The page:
The first step is to get an inventory of the furniture to be disposed of. This is what IRN offers charities.  “A great thing about working with K-12 schools is that so many charities need the furniture,” says Lennon. “Education is the best route out of poverty, but it’s hard to get much education sitting on a dirt floor. The charities we work with are desperate to acquire classroom furniture and everything that goes with it — libraries, cafeterias, science rooms, teachers’ desks. K‑12 is the gold standard of all the furniture we handle — we can’t get enough of it.”

With the inventory, IRN makes a match with the most appropriate charity or charities. Says COO Dana Draper, “Shipping costs are the important variables. Charities working in East Asia want shipments from the West Coast; those in Africa and the Middle East want shipments from the East. Shipments to the Caribbean and South America are most cost-effective from the East Coast or Gulf States. We do a lot of projects in New Mexico and Colorado, and those shipments can go in any direction, into Tribal Schools, or overland into Mexico. And we work with charities that support schools in American cities and in Appalachia. They’re looking for freight to originate as close as possible to the recipients.”

Labor is the next resource required. Sometimes IRN hires movers, but they prefer if the school or district contracts directly. “Most districts have movers that they already rely on,” says Draper, “people who know their schools and know how they operate. We don’t want to get in the middle of those relationships. And if the school contracts directly, we don’t take a markup, and that helps keep costs low.”

With recipients and a labor force lined up, the project is ready to go. IRN coordinates with the charity to set up transportation, with the mover to get the crew onsite, and with the school or district to make sure the doors are open, lights are turned on, and parking space is reserved for tractor trailers. A small project may involve a crew of three or four men loading a single trailer in the morning. A large project may span a week or more, with multiple crews loading trailers simultaneously from different doorways, or crews moving between a dozen different schools loading 20 or 30 trailers over the course of three weeks.

“No two projects are the same,” says Lennon. “Large and small. With elevators and without. In 90 degrees and roasting, or minus-10 and freezing. But the goal is always the same:  keep it efficient, keep it cost-effective, finish on time, finish within budget.”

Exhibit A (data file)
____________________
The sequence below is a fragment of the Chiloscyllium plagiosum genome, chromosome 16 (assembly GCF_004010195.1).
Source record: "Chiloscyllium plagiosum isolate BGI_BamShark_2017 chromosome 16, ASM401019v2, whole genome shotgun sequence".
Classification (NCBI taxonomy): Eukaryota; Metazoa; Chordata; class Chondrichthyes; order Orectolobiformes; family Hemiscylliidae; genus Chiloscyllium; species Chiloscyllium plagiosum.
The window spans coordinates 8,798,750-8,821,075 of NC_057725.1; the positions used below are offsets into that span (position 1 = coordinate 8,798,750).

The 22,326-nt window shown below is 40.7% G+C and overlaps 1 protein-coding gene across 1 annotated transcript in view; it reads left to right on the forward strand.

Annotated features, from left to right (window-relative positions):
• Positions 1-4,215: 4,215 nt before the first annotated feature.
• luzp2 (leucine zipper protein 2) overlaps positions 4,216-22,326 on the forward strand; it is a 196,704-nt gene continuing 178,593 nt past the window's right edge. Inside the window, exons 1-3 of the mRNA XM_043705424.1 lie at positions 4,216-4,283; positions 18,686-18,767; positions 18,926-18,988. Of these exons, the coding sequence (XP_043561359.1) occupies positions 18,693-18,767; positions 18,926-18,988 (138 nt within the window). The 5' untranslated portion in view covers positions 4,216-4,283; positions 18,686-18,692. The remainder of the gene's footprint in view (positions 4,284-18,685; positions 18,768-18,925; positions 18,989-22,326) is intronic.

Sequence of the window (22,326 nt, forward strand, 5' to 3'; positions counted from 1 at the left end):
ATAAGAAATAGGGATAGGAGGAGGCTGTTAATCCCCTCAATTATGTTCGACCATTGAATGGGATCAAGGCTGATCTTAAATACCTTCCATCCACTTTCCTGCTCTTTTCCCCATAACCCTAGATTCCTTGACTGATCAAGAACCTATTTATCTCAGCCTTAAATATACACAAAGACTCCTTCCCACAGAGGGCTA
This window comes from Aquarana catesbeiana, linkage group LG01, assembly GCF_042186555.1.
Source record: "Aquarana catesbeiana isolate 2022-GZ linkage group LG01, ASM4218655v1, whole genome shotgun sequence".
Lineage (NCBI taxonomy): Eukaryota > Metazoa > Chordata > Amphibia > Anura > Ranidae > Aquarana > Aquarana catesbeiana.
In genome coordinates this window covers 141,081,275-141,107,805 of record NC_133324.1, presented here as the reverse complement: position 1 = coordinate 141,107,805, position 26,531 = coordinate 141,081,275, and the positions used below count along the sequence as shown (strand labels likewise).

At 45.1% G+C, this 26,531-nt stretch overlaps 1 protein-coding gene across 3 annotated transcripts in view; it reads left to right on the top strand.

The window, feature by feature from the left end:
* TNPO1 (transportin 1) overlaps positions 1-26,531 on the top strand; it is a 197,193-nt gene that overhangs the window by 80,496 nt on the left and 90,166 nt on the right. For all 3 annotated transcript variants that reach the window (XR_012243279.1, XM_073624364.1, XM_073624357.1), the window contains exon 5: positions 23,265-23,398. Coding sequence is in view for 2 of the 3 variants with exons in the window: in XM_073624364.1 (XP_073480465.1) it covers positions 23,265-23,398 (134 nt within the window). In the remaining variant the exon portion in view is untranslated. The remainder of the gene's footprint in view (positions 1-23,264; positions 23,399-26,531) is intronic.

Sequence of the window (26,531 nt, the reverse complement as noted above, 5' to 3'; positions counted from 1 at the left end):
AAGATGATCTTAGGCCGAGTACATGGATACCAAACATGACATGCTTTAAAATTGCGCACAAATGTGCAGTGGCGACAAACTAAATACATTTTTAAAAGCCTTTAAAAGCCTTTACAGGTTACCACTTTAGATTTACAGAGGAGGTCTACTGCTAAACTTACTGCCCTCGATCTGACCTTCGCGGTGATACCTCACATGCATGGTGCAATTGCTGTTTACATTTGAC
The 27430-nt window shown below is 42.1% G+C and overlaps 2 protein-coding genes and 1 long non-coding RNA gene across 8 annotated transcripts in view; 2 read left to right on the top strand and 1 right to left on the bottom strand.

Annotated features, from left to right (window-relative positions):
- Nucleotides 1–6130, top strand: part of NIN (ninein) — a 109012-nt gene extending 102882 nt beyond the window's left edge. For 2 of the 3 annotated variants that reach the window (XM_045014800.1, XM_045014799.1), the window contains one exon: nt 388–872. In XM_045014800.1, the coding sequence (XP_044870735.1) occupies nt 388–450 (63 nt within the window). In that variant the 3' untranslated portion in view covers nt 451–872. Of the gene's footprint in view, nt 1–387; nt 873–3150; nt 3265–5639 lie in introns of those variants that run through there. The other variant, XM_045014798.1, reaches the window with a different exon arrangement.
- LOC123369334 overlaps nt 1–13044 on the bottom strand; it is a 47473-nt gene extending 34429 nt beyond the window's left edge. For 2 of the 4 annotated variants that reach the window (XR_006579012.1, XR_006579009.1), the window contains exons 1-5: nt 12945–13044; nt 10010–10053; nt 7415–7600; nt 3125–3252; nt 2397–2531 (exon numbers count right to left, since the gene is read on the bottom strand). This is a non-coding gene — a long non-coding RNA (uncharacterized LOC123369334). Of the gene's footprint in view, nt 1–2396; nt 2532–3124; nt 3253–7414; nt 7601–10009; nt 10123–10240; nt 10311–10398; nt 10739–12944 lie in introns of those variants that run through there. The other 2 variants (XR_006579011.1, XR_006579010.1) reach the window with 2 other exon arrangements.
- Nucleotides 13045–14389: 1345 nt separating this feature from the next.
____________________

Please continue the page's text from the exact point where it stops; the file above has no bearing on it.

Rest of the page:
The Bottom Line:  Schools Saving Money; People Helping People

IRN did its first K-12 project in 2004:  two trailers, 18,000 pounds total, from schools in New Hampshire and Connecticut. Since then, IRN has worked with 96 more schools and districts from Maine to Southern California and from Florida to Washington. IRN’s biggest K-12 project recovered more than a half-million pounds from a school district near Denver; the smallest captured 640 pounds — a few desks and file cabinets — from a small independent school in the Boston suburbs. In 2017 IRN has another 40 K-12 projects on their schedule, and expects to fill another 300-350 trailers with desks, activity tables, bookshelves, and other furniture for children around the world.

“IRN gave us a four-win solution,” says Donna Woodcock, principal of the Greenfield High School in Massachusetts, where IRN removed more than 1,100 pieces for charitable reuse. “Our community and taxpayers win, we send the right message to our students, the environment wins, and children far away get the biggest benefit of all. It’s not often that a single project can do so much good.”


Mark Lennon is founder and CEO of IRN-The Reuse Network, which matches surplus assets from US organizations with charities worldwide. Before IRN Mark was recycling coordinator for the State of New Hampshire, where he created and implemented the state’s first recycling plan. Earlier, Mark was a consultant to the U.S. EPA and other clients in waste and energy issues.

Learn more about Charitable Reuse at EDspaces 2017. Mark Lennon will join a panel on Thursday, October 26 from 1:30 pm - 2:30 pm for a presentation on “Charitable Reuse: Managing Surplus Furniture for Financial, Social, Environmental, and Community Benefit”.